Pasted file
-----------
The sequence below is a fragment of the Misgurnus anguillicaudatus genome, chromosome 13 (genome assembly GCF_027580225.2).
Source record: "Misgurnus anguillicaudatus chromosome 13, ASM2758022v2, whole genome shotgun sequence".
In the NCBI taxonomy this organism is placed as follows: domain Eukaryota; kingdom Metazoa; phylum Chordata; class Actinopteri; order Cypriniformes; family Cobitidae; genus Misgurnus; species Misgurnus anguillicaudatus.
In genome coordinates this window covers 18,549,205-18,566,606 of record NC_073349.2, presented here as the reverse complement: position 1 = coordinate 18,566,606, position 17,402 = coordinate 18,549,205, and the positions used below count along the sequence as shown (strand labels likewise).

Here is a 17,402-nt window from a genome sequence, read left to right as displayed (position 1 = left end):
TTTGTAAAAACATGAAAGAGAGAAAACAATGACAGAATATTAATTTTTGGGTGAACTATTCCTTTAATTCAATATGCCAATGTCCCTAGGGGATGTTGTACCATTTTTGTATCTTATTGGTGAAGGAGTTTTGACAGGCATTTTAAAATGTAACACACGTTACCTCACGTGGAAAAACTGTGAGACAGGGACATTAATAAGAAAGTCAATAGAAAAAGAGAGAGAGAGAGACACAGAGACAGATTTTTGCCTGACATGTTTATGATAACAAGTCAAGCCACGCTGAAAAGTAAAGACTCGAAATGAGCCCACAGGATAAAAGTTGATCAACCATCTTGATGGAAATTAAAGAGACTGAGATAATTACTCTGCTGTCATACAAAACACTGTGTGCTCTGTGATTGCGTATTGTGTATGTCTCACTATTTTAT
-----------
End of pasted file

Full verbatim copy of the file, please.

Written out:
The sequence below is a fragment of the Misgurnus anguillicaudatus genome, chromosome 13 (genome assembly GCF_027580225.2).
Source record: "Misgurnus anguillicaudatus chromosome 13, ASM2758022v2, whole genome shotgun sequence".
In the NCBI taxonomy this organism is placed as follows: domain Eukaryota; kingdom Metazoa; phylum Chordata; class Actinopteri; order Cypriniformes; family Cobitidae; genus Misgurnus; species Misgurnus anguillicaudatus.
In genome coordinates this window covers 18,549,205-18,566,606 of record NC_073349.2, presented here as the reverse complement: position 1 = coordinate 18,566,606, position 17,402 = coordinate 18,549,205, and the positions used below count along the sequence as shown (strand labels likewise).

Here is a 17,402-nt window from a genome sequence, read left to right as displayed (position 1 = left end):
TTTGTAAAAACATGAAAGAGAGAAAACAATGACAGAATATTAATTTTTGGGTGAACTATTCCTTTAATTCAATATGCCAATGTCCCTAGGGGATGTTGTACCATTTTTGTATCTTATTGGTGAAGGAGTTTTGACAGGCATTTTAAAATGTAACACACGTTACCTCACGTGGAAAAACTGTGAGACAGGGACATTAATAAGAAAGTCAATAGAAAAAGAGAGAGAGAGAGACACAGAGACAGATTTTTGCCTGACATGTTTATGATAACAAGTCAAGCCACGCTGAAAAGTAAAGACTCGAAATGAGCCCACAGGATAAAAGTTGATCAACCATCTTGATGGAAATTAAAGAGACTGAGATAATTACTCTGCTGTCATACAAAACACTGTGTGCTCTGTGATTGCGTATTGTGTATGTCTCACTATTTTAT